As a result, I got to travel to Chicago in June to appear on a panel with Laura Lippman and Naomi Novik. In August, I went to NYC for the first time to meet with my new editor, publisher, and agent, and signed a contract for my third book.
This year I find myself more grateful, though, for lots of little things I never used to think about too much. Every time I can fill up my car with gas and still have some money for food, I feel grateful because it wasn’t too long ago when I’d have to stop at just a few gallons. When I go to Costco and I can get some items that aren’t on my list, I feel very happy.
My kids have grown up a lot this year, as kids are wont to do. Not just little steps, though—big leaps. Little Girl’s writing (both penmanship and how she expresses herself) has improved tenfold. My son’s doing great at his new middle school and has made more friends there than he did through all of elementary. My daughter’s pulling all As at high school and plays water polo. All display a diligence toward school, and a love of learning for the sake of learning, that I didn’t have until college.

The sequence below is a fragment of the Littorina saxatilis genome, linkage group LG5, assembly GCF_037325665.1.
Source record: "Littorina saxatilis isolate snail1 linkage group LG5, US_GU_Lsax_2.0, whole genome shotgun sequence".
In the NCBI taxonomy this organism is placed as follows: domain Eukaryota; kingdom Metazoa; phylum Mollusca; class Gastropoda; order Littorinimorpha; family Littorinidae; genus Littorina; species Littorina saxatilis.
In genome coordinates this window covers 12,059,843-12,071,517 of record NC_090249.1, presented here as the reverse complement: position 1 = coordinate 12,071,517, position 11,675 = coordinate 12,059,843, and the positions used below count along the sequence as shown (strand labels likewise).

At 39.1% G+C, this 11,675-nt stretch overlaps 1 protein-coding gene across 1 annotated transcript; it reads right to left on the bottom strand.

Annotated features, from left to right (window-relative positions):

And of course, we got a dog. For the dog I am also thankful. He was a needle in the haystack of Craigslist dogs, and though he requires a good bit of work, he has enriched my life tremendously. He makes me take breaks and get out into the fresh air. He keeps me from going nuts, just talking to myself all day. He does hilarious things—actually, introducing him to new things reminds me of being a new parent, and enjoying watching your child discover the world.
I guess this year was the year of gratitude and faith for me. I know there were other things that didn’t work out in 2013—like when Cadillac’s car got totaled and we didn’t want to get a loan for a new car until well after we got our house loan. Or when multiple leaks and moldy smells appeared shortly after we moved in. Some days (or months) have both peaks and valleys, but somehow it’s easier to just remember the more pleasant parts. To know that the bad ones too will pass. I guess I never fully believed it before, but I do now. This knowledge is what I’m thankful I learned this year.
Whether your 2013 was bad, good, great, or indifferent, I wish you the best in 2014.